I just came back from a phenomenal evening. Starting with dinner at Upperline, a colossus in New Orleans cuisine, and finishing the day at Irving Mayfield's Jazz Playhouse. And the Tigers won. Geaux Tigers!
I've had many great moments throughout my journeys in New Orleans thus far, but I had a truly defining moment today. I sat down to lunch with the director of a local charter school's k-5 school string program- currently, a very rare sight in the musical/educational landscape of the city. She shared with me that she is one of only 3 full time string teachers in public schools in NOLA. Full time is an understatement: she teaches 850 children k-5 violin and other strings throughout the course of a school year, giving them each initial training in technique, and directing them in ensembles. Understandably, due to the enormous number of students that she teaches, the touch is very limited, and ultimately she gets about 4.5 weeks of 20 minutes/day/student for the whole school year. There is an after-school string orchestra for the advanced students once a week, but that is the only additional time. So, though all the students are exposed to violin, very few receive depth. This amazing woman has been buried in the constant grind of teaching new, young students with no other staff and hasn't had time to look up in years; she said she felt isolated. She was grateful that I had sought her out, that we were sitting together, that I was listening.
I shared with her the history of El Sistema and the 37 year growth of the program from 11 kids in a garage to 350,000+ young musicians all over Venezuela. I shared the vision of building a program where she might be able to have 2-3 hours a day, 4-5 days a week with her kids. Where the emphasis would be personal growth and communal understanding, accomplishment, and contribution SIMULTANEOUSLY with rigor and musical excellence.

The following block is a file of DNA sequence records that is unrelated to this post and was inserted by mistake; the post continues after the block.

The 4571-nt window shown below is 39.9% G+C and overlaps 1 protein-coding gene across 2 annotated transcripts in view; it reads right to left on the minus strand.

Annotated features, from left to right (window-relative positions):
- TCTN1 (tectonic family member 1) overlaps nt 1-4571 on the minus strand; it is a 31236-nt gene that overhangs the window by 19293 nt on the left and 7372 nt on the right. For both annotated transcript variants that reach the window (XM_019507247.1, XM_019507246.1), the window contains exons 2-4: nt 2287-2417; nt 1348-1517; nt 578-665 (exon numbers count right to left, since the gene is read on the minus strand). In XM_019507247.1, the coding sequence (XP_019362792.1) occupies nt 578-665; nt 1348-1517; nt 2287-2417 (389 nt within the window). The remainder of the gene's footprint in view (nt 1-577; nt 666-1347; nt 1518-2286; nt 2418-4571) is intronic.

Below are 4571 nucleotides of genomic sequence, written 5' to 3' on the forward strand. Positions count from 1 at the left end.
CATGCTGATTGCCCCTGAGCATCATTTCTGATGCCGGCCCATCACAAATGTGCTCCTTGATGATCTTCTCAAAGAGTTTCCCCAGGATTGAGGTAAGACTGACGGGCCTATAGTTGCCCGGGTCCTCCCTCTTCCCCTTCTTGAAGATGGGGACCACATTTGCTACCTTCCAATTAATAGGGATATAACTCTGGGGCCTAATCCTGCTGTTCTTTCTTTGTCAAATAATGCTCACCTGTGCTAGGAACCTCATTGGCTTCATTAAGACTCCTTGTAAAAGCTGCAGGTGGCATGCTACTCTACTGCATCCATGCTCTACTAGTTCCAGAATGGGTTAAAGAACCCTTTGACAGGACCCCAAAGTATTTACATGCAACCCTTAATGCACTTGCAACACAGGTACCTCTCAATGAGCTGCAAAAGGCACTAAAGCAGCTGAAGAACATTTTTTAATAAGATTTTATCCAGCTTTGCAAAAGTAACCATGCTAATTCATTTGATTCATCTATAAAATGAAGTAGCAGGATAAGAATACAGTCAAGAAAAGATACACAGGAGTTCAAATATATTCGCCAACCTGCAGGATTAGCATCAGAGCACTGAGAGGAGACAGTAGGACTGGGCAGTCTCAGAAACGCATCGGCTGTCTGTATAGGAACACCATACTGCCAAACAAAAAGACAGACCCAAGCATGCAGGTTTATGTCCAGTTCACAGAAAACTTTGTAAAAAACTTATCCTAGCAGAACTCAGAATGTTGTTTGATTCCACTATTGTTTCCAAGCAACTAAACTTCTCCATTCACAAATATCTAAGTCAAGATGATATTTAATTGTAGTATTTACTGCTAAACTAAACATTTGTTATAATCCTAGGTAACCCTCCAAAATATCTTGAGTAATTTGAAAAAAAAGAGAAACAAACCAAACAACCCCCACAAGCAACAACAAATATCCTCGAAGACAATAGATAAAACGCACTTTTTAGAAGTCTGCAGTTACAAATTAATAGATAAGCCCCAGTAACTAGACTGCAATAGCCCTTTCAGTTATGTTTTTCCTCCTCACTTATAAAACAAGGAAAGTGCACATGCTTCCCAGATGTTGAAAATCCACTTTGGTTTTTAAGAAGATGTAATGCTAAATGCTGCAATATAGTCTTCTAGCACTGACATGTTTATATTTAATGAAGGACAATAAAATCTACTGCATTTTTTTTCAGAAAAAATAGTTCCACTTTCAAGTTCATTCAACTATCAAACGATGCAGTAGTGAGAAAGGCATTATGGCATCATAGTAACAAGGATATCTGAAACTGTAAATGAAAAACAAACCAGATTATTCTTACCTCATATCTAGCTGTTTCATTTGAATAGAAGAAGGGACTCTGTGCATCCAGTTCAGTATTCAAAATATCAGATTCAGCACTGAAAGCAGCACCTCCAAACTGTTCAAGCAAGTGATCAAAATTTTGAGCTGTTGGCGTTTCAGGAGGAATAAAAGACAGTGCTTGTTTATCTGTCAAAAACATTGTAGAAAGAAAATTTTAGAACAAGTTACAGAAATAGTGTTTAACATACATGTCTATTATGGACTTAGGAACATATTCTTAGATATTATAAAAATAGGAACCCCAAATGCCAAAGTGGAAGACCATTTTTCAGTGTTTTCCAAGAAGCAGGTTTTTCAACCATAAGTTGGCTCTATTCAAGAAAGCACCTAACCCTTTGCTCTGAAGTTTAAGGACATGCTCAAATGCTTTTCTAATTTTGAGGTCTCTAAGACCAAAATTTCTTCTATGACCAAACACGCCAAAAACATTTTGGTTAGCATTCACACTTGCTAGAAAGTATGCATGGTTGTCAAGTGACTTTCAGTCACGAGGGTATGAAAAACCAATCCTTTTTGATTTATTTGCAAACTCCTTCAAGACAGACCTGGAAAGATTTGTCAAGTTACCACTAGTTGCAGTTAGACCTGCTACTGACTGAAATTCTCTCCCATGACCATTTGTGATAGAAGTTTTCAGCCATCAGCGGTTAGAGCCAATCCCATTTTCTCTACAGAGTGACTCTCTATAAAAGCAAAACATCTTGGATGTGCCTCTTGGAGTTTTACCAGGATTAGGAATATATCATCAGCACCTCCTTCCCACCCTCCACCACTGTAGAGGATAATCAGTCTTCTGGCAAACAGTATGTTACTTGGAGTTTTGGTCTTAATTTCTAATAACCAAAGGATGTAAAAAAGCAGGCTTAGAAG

I looked at her and said "You are NOT alone." and she began to cry.
"Is this real? The sounds you make are so beautiful, it seems like a fairy tale."
I pointed her towards a few resources and individuals that I hoped would be helpful in giving a sense of community and possibility.
Lorrie Heagy (AF '10) is building a similar elementary school violin and strings El Sistema program from the ground up in Juneau, Alaska and has a blog about the beginning of the journey: http://juneaumusicmatters.blogspot.com/
and now the program has its own site: http://www.jsd.k12.ak.us/~heagyl/ArtIsElementary/JAMM.html
David Malek (AF '10) and Rebecca Levi (AF '10) have built an integrated charter school k-6 El Sistema program throughout the school day at the Conservatory Lab Charter School in Brighton, MA. http://conservatorylab.org/
And I suggested that she apply to be a member of the first class of the Longy School of Music and Bard College's Masters of Arts in Teaching in Music program, focused on El Sistema pedagogy: http://www.longy.edu/mat/
I'm a composer. It is my profession to take day dreams and turn them into realty, and I take great joy in my work. All amazing realities were once day dreams, just twinkles in the eye, and perhaps visions shared over lunch on a beautiful day in New Orleans.
Questions of the day:
How do you nurture a community of educators?
What are the benefits received from studying an instrument for even a handful of weeks? What could be gained from the opportunity for more intensive study?